Burdening my husband and fearing he would lose his health from caring for me, especially when he worked/traveled 10 hours, 5 days each week, was of concern for me. I did not feel guilt about burdening him, because I knew I greatly needed the care that the medical community trusted he would provide. However, I worried about him. Though his deep weariness was obvious to me, he was clear that he wanted to care for me. He said that he celebrated that he could do so, because in the first part of my experience in intensive care, he was so afraid I would die or would end up living in a care center because my heart or brain would not recover well.
I imagine that your husband and you have discussed your concern about burdening him. Perhaps he and you can list the reasons he and you are a team sharing the burden of care and that this makes your new life better than other possibilities. Perhaps this would help each of you continue to deal with sudden changes in your well-being and other hospitalizations, if that would occur. Maybe he and you could rely on a core belief that you were 'meant to be' a team in life, no matter what occurs.
I do not want to overload you with my ramblings. I am sorry if I have touched your suffering and sorrow in unhelpful ways. I am disappointed that I could not respond sooner, especially since you mentioned you were sad. One more thought that comes from my experience is that I have found that my sadness is deep grief… the realization that when the first critical event occurred, my life took a major turn away from what I was expecting. Then the second critical incident. As the two years of my new life are unfolding, I find the sadness, grief is lessening. This does not mean that I do not have emotional struggles. When I responded to you at the end of February, I had been diagnosed with Major Depression, and a "mood stabilizer" medication was added to the anti-depressent that I was already taking to the maximum allowable amount. The new life can be very tough, as you know.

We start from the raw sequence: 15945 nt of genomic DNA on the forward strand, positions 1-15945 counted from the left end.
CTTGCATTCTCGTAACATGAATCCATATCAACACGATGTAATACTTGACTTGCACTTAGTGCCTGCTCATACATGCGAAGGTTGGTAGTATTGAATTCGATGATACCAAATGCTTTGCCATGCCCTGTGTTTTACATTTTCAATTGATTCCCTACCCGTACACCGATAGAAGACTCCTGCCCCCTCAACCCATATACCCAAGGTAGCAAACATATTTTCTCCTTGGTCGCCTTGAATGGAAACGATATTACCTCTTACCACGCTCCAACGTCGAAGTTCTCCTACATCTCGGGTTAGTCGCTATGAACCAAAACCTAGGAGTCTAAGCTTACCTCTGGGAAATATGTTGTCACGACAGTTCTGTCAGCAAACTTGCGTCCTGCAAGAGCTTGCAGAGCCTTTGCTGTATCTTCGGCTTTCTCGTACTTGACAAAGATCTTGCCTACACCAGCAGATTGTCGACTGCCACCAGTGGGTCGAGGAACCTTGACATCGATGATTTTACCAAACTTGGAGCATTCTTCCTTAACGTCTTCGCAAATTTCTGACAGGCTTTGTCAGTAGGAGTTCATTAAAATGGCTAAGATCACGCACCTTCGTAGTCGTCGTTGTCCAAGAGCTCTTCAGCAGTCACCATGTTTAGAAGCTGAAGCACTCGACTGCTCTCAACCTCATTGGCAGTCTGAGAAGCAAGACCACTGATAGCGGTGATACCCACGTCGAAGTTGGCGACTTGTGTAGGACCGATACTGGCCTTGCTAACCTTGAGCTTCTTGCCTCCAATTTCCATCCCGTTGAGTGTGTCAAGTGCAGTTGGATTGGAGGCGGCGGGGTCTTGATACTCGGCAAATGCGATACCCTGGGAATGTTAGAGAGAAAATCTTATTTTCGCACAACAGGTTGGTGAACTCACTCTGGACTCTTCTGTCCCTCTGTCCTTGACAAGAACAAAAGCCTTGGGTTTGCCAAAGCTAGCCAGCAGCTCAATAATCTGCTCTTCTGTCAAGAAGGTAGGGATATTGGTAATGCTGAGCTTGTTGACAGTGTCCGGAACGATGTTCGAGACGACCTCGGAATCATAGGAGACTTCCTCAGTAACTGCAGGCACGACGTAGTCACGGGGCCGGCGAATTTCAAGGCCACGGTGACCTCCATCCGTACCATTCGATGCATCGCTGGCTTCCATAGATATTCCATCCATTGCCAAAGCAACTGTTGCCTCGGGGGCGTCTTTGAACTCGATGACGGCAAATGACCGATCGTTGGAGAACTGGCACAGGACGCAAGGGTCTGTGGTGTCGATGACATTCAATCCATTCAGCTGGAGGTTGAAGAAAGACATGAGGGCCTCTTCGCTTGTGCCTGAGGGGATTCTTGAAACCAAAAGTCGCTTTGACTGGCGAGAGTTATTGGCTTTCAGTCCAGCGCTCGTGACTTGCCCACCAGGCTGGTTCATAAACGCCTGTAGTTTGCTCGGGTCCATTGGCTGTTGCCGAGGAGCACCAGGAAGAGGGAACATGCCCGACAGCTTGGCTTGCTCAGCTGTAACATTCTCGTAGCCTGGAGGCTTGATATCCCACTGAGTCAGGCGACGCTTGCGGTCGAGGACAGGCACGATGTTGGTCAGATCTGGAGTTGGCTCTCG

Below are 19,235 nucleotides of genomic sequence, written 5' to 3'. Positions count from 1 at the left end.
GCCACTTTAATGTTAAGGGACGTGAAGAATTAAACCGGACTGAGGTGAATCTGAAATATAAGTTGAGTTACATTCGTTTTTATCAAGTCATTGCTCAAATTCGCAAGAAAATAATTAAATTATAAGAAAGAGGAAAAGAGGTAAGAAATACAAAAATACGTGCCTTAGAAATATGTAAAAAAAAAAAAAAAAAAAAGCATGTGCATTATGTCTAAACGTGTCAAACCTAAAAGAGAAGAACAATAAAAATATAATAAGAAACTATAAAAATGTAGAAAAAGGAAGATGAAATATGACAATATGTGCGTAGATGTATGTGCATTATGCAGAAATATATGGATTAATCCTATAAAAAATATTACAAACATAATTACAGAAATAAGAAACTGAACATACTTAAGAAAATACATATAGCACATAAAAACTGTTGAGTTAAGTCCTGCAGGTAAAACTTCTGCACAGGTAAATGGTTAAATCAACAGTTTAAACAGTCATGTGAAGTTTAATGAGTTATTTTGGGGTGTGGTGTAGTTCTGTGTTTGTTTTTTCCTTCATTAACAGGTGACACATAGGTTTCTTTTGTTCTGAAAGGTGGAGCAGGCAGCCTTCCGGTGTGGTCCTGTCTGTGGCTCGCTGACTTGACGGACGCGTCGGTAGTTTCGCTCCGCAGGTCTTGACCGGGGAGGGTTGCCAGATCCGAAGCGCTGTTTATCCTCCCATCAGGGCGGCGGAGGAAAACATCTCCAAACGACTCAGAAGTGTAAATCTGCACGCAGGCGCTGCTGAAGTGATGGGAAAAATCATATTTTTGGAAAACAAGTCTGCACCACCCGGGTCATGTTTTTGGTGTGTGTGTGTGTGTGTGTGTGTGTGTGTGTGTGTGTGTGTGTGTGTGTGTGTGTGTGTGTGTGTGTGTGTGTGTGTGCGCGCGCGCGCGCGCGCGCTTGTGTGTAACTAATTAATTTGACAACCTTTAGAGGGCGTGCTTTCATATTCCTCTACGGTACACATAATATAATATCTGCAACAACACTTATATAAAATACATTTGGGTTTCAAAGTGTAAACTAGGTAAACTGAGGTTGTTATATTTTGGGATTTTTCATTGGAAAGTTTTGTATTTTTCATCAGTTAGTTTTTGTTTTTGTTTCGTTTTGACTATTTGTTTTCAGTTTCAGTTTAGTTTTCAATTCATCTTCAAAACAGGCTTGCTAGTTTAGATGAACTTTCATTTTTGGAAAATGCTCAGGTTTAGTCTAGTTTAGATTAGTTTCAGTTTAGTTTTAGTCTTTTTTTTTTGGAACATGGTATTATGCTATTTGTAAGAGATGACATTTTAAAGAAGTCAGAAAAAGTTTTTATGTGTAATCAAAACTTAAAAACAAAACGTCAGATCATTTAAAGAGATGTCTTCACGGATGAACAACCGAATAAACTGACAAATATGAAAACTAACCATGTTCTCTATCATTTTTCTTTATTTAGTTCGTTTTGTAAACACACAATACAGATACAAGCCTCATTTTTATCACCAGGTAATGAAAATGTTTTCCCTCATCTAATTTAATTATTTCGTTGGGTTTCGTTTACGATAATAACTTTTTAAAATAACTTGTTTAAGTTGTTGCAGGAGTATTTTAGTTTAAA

In closing, I can say that one joy for today is that I met you within this 'Just Want to Talk' blog. May you be able to name at least one joy for today. M.H.
P.S. I snowshoed down the path I was sure I could not snowshoe up. The upward way was not as bad as I anticipated. I just did not look too far ahead to see what was ahead of me to climb. Maybe I could remember this when I am looking too far ahead while recovering. Instead, focus on the moment that is… one moment at a time.